The Prime Minister’s call for an audit on race in the Public Sector is timely and welcome

Sandra Kerr OBE,  Business in the Community's Race Equality Director comments on the recent government announcement.

It was great to hear this week that the new Prime Minister Theresa May has asked for an audit on race disparities in public service outcomes.

This is a very important step to deliver on the promises she made in her first address as Prime Minister. The audit is good news as I expect it will reinforce some of the evidence of how challenging the workplace is when it comes to issues of race equality for employees, customers and service users. The biggest challenge will be  ensuring there is a commitment to robust and practical actions that help to close persistent stubborn gaps in employment rates for some ethnic minority groups, rates of progression, access to opportunities for development and training and, of course, the important issue of racial harassment and bullying in UK workplaces.

Our Race at Work research spotlighted the prevalence of racial bullying in the UK, with 30% of those witnessing it saying it had been observed in the last 12 months.  Further analysis from YouGov spotlights that 27% of workers in the public sector had reported witnessing/experiencing racial harassment or bullying from managers and 30% from colleagues. In the voluntary sector 25% reported bullying from managers and 27% from colleagues, whilst in the private sector 21% reported from managers and 24% colleagues. The increase in racial harassment across the UK following the Brexit vote has simply brought to light what has been bubbling under the surface behind the doors of many UK workplaces.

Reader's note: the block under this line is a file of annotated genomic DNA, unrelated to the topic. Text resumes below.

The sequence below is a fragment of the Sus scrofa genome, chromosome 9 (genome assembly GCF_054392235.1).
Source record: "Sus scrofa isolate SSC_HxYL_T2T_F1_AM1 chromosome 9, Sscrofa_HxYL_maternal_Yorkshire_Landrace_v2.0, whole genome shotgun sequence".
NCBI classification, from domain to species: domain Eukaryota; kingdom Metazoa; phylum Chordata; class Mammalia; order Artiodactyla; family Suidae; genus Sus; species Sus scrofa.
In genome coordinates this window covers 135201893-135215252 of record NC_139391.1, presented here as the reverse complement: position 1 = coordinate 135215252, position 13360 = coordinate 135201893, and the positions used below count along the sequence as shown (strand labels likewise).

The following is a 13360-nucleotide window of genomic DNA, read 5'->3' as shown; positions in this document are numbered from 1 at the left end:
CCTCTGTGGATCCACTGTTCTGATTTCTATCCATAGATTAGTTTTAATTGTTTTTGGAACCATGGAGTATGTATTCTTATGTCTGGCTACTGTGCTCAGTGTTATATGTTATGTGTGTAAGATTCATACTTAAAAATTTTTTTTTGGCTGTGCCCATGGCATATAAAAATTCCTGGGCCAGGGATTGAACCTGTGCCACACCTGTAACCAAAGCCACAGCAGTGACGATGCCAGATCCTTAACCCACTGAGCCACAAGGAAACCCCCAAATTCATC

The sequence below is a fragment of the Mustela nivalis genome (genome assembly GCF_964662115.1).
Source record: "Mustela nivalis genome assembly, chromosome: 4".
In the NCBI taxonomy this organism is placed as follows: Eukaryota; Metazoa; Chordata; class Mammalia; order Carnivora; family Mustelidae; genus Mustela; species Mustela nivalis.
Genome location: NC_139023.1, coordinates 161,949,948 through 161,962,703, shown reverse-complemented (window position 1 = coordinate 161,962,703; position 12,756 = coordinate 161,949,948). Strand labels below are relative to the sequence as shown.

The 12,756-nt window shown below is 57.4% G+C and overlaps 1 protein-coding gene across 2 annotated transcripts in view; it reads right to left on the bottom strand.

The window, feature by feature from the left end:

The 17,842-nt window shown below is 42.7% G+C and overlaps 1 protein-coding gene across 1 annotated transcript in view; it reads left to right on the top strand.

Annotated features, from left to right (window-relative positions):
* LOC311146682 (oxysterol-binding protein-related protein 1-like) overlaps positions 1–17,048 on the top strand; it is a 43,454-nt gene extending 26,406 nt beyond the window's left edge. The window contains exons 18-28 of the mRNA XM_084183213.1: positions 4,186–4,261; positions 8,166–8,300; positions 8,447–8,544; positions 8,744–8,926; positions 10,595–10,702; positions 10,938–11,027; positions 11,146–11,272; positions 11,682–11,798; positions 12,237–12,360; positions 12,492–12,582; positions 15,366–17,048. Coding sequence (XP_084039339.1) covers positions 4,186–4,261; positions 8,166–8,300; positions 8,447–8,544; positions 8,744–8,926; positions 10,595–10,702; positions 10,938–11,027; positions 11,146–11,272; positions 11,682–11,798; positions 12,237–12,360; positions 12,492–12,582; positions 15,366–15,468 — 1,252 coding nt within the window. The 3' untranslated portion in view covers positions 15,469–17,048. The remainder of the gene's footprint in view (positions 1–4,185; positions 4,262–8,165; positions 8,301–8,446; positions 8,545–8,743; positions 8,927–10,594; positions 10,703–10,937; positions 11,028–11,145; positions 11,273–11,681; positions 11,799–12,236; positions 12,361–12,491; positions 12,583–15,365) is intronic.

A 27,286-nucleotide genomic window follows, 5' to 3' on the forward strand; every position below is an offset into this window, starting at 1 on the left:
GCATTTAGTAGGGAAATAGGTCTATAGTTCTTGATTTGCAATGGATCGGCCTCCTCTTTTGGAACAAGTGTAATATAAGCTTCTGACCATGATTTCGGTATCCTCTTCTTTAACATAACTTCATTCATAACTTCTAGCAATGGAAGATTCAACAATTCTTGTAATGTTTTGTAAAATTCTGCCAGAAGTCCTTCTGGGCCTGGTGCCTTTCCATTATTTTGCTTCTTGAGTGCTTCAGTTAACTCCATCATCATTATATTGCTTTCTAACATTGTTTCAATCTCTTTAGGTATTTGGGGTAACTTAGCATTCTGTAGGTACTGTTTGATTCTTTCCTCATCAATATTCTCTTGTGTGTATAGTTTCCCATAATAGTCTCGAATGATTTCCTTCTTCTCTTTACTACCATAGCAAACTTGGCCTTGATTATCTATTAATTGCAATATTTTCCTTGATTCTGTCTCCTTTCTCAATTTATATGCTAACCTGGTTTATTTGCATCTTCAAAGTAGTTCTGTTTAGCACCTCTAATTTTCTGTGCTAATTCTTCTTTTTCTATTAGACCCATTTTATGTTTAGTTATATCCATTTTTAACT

I am asking that racial harassment and bullying within the public sector workforce and from clients, customers and service users be part of the audit that government departments, contractors and other organisations who deliver public services on behalf of the government conduct.